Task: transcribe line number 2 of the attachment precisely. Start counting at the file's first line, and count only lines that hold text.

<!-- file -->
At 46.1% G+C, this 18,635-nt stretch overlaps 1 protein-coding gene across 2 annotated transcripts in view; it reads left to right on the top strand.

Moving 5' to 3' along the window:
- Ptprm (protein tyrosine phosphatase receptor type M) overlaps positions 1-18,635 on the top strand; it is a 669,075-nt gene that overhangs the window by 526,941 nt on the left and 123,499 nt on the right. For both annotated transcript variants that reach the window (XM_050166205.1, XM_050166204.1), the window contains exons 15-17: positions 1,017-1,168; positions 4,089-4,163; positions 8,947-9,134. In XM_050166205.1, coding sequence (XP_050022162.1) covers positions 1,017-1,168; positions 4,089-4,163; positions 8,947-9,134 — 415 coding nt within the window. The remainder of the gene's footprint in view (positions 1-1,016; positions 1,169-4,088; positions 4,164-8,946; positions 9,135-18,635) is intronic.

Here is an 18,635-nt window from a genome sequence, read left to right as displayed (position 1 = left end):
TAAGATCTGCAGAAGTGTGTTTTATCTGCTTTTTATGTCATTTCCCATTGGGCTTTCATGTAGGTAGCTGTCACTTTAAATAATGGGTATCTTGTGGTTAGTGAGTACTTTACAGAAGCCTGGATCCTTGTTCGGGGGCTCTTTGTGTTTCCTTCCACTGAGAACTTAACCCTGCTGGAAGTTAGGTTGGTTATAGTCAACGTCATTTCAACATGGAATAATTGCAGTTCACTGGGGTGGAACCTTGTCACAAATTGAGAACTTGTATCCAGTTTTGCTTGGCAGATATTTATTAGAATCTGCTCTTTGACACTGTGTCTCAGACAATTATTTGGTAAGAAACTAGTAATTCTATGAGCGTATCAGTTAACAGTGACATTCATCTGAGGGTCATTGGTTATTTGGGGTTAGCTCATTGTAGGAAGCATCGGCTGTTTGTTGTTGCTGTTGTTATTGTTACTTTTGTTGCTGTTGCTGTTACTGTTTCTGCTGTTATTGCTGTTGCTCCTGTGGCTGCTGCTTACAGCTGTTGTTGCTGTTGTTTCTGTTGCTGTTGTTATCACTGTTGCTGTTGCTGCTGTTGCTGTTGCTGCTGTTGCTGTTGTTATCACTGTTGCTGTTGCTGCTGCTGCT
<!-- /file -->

Moving 5' to 3' along the window: